“There’s a name on it,” I noted, as though he were somehow unaware.

“Yes, Sarah.”

“You didn’t off and get married, did ya?”

Danny didn’t say. Instead, he tucked the ring away and leaned back. “Enough carry on about me now. What’ve you been doing these days?”

“Not as much as I’d like to be, I tell ya,” I responded as I leaned back with him, spreading my arms out over the wooden bench. “Seems the world became a craiceáilte place since we were kids.”

“You know I still can’t understand you when you launch into phrases like that,” Danny admitted, and as the words came out, I could see his smile resurfacing along with them. “But I doubt if it was anything pleasant.”

“Still haven’t taken your ma’s advice and learned your own language?”

“What use is a dying tongue anyways?”

“It’s not dead as long as there’s someone to speak it.”

“But being the last one keepin’ it alive must get lonely,” he countered. Rather than admitting how entirely correct he was, I glanced off at the sky. The clouds didn’t seem to be getting any lighter. “Sorry if I’m being difficult,” he said. “I’ve just been doing a lot of thinking in these last weeks. Not all of it about you, not even most, but—”

He stopped mid-sentence, as though there were a pair of unseen hands at his neck. I asked him what was wrong, but he just shook his head, clenching his fists. After doubling over in a sharp inhale, Danny expelled a long and aggravated breath.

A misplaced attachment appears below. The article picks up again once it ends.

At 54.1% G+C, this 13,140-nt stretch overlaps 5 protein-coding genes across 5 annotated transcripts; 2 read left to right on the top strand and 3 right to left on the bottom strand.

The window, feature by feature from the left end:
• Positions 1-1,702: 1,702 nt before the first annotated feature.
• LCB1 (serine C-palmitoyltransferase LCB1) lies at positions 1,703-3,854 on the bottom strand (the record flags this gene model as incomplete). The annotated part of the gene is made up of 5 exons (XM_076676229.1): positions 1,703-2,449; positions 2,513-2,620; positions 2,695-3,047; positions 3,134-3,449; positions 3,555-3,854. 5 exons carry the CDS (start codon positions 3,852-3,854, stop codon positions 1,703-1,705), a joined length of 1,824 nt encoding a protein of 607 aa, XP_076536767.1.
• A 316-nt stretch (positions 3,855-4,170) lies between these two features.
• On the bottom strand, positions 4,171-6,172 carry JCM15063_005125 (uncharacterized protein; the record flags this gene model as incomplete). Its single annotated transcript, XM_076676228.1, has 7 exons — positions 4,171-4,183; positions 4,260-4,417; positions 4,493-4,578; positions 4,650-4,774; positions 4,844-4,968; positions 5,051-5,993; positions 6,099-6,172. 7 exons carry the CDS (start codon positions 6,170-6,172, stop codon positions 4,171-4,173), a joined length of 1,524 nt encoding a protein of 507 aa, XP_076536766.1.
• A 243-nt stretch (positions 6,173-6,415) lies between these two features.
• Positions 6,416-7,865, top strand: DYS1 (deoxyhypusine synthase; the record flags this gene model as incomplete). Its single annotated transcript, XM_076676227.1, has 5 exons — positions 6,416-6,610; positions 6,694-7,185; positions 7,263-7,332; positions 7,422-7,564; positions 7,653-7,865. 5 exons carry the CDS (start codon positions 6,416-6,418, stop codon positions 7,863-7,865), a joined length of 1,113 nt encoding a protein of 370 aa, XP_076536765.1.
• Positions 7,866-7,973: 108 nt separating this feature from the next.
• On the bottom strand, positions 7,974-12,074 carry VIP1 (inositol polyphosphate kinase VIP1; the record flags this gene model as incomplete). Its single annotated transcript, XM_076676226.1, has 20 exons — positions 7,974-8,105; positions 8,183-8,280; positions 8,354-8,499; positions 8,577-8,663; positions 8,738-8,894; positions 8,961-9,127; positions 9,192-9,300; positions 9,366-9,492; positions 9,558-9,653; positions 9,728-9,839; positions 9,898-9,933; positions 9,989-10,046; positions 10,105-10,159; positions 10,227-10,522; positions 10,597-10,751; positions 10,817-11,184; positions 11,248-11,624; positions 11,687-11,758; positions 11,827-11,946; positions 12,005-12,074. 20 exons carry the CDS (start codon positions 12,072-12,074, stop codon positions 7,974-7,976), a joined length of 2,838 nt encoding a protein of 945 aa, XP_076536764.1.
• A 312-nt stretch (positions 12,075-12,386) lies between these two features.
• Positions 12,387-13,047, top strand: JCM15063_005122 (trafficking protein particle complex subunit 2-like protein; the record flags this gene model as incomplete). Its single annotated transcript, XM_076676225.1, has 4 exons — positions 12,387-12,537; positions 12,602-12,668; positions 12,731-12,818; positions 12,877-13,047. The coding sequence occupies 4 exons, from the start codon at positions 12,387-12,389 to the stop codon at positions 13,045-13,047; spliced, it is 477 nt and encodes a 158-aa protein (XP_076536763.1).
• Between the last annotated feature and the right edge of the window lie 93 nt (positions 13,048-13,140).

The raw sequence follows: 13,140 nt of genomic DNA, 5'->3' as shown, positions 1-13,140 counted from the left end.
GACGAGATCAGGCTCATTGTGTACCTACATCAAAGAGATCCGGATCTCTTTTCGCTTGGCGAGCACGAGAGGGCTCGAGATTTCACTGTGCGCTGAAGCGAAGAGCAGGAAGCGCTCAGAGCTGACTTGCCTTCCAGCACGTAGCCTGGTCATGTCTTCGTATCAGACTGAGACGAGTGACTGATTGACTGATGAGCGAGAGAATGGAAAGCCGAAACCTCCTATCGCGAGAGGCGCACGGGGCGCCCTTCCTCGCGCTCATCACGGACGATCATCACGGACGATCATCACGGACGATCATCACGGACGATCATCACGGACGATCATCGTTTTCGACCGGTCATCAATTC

I began to put a comforting hand on Danny’s back. Began to.

I just couldn’t bring myself to it. I retracted the gesture. Instead we sat on the bench, physically near each other, but separated by twenty seven years of emptiness. Rain drops fell in lieu of tears, and the park goers dispersed. All except for me and Danny. It was only when I started to shiver that he spoke up.

“I’m sorry I bothered you, just go home.”

“And where will you go?” I asked.

Danny’s pained expression tightened even further. “I have a hotel room across town. I can walk. It’s not far.”

I stood, and in the cold Belwyn rain, I offered Danny a hand. “Why don’t you come on back to my flat? If nothing else, it’s closer.”

“The distance doesn’t matter much anyways. I could get a cab,” he pointed out as he stared up at me.